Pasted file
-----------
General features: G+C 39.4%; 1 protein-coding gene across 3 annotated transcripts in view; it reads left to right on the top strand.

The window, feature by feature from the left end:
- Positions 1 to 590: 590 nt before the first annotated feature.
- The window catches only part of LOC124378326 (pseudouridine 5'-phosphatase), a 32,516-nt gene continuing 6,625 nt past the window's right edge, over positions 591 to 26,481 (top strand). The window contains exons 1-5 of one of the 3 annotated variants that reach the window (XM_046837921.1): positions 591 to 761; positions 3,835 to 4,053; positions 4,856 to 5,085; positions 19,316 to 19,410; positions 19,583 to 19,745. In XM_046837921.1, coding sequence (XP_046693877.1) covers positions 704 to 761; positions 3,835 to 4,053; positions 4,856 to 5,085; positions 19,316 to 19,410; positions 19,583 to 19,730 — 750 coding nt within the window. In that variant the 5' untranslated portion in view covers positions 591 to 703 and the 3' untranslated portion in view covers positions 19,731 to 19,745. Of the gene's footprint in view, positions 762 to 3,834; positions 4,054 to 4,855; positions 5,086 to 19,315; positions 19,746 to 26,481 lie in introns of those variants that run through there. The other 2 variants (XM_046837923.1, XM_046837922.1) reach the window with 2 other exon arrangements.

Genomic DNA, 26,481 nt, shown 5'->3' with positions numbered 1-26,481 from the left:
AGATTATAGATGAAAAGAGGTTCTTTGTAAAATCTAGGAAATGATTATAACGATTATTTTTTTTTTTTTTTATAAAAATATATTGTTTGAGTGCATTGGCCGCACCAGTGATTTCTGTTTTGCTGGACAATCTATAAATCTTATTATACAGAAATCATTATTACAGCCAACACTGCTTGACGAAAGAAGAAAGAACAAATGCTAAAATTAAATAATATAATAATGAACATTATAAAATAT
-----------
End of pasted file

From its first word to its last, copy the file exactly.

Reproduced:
General features: G+C 39.4%; 1 protein-coding gene across 3 annotated transcripts in view; it reads left to right on the top strand.

The window, feature by feature from the left end:
- Positions 1 to 590: 590 nt before the first annotated feature.
- The window catches only part of LOC124378326 (pseudouridine 5'-phosphatase), a 32,516-nt gene continuing 6,625 nt past the window's right edge, over positions 591 to 26,481 (top strand). The window contains exons 1-5 of one of the 3 annotated variants that reach the window (XM_046837921.1): positions 591 to 761; positions 3,835 to 4,053; positions 4,856 to 5,085; positions 19,316 to 19,410; positions 19,583 to 19,745. In XM_046837921.1, coding sequence (XP_046693877.1) covers positions 704 to 761; positions 3,835 to 4,053; positions 4,856 to 5,085; positions 19,316 to 19,410; positions 19,583 to 19,730 — 750 coding nt within the window. In that variant the 5' untranslated portion in view covers positions 591 to 703 and the 3' untranslated portion in view covers positions 19,731 to 19,745. Of the gene's footprint in view, positions 762 to 3,834; positions 4,054 to 4,855; positions 5,086 to 19,315; positions 19,746 to 26,481 lie in introns of those variants that run through there. The other 2 variants (XM_046837923.1, XM_046837922.1) reach the window with 2 other exon arrangements.

Genomic DNA, 26,481 nt, shown 5'->3' with positions numbered 1-26,481 from the left:
AGATTATAGATGAAAAGAGGTTCTTTGTAAAATCTAGGAAATGATTATAACGATTATTTTTTTTTTTTTTTATAAAAATATATTGTTTGAGTGCATTGGCCGCACCAGTGATTTCTGTTTTGCTGGACAATCTATAAATCTTATTATACAGAAATCATTATTACAGCCAACACTGCTTGACGAAAGAAGAAAGAACAAATGCTAAAATTAAATAATATAATAATGAACATTATAAAATAT